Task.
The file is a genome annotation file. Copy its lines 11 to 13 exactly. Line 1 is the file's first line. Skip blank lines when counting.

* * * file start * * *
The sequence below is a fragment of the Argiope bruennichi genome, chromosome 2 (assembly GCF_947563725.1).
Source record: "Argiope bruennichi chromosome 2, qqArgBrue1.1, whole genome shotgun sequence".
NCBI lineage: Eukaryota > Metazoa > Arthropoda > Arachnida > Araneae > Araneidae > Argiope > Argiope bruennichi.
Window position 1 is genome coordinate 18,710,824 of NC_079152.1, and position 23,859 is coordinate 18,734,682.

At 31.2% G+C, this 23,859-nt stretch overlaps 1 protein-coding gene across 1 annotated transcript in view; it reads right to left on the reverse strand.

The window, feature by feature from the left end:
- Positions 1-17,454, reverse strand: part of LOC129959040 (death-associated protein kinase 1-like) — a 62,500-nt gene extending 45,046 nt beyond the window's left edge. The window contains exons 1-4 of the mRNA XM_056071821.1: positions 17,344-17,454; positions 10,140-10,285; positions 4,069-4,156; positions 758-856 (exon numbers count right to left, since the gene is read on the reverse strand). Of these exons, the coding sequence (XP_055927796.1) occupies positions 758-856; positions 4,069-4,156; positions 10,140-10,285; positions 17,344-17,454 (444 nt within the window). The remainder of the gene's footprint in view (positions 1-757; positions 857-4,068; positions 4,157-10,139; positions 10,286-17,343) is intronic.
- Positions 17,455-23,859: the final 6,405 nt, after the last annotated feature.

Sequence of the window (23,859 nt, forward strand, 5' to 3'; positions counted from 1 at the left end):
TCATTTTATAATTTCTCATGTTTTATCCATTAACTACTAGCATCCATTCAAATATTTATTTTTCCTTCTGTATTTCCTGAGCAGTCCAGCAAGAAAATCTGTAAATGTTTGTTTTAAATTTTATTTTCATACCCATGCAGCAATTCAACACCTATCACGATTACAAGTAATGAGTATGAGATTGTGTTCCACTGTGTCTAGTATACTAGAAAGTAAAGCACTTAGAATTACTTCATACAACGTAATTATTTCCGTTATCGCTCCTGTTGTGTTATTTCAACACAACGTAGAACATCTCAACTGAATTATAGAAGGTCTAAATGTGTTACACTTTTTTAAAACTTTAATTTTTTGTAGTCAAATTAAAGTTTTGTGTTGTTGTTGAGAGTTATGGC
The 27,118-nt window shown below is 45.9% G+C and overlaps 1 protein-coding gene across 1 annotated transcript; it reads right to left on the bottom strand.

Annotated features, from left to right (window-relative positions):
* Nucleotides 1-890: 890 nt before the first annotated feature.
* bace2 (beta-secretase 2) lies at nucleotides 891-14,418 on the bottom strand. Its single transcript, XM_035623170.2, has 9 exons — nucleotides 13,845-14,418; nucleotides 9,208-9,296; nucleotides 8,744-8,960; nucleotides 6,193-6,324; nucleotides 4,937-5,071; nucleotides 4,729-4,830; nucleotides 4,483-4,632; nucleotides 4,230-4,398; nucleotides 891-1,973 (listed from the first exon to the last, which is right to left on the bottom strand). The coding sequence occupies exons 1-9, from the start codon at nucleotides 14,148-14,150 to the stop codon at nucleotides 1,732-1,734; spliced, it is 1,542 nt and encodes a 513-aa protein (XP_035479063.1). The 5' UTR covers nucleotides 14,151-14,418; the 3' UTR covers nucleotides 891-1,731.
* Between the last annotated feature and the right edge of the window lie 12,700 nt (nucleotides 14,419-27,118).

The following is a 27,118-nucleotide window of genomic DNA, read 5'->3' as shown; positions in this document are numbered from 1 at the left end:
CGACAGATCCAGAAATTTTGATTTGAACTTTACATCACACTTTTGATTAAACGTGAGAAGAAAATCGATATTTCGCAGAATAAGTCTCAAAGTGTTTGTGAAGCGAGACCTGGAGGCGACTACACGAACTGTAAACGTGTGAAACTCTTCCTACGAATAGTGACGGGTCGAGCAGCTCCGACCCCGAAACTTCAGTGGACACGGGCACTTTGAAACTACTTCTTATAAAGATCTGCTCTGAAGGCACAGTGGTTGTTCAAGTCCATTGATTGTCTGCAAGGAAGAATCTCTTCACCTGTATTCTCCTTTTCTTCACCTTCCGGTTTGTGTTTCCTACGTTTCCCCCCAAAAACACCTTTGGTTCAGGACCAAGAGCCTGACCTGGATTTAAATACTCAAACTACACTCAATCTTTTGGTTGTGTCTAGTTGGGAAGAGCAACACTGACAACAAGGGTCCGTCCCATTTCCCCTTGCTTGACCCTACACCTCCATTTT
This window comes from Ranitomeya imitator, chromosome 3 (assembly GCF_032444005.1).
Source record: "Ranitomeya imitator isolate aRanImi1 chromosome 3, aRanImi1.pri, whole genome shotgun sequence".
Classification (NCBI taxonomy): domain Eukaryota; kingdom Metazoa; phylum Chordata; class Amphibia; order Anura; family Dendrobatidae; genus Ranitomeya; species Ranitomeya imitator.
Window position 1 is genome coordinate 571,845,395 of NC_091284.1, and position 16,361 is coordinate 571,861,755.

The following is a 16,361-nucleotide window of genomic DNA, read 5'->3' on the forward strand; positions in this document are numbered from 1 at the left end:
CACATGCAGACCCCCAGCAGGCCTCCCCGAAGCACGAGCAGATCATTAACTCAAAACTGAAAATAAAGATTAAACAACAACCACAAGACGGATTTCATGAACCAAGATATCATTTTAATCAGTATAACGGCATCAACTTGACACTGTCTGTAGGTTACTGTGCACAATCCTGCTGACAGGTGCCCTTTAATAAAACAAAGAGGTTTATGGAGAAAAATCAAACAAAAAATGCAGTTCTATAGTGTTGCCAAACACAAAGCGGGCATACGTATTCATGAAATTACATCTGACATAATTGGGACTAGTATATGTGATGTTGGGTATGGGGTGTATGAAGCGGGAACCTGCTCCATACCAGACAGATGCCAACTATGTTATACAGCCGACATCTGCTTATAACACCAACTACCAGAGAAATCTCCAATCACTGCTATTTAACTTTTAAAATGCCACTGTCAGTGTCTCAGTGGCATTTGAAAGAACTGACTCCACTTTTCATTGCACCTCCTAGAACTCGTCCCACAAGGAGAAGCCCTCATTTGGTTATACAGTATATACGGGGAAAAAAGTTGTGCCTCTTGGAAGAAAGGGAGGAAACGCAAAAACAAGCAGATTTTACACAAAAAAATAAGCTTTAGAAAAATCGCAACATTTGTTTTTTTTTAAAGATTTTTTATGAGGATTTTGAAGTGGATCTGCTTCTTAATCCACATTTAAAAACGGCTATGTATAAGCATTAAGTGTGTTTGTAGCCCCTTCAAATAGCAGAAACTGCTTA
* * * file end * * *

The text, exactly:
The 27,118-nt window shown below is 45.9% G+C and overlaps 1 protein-coding gene across 1 annotated transcript; it reads right to left on the bottom strand.

Annotated features, from left to right (window-relative positions):
* Nucleotides 1-890: 890 nt before the first annotated feature.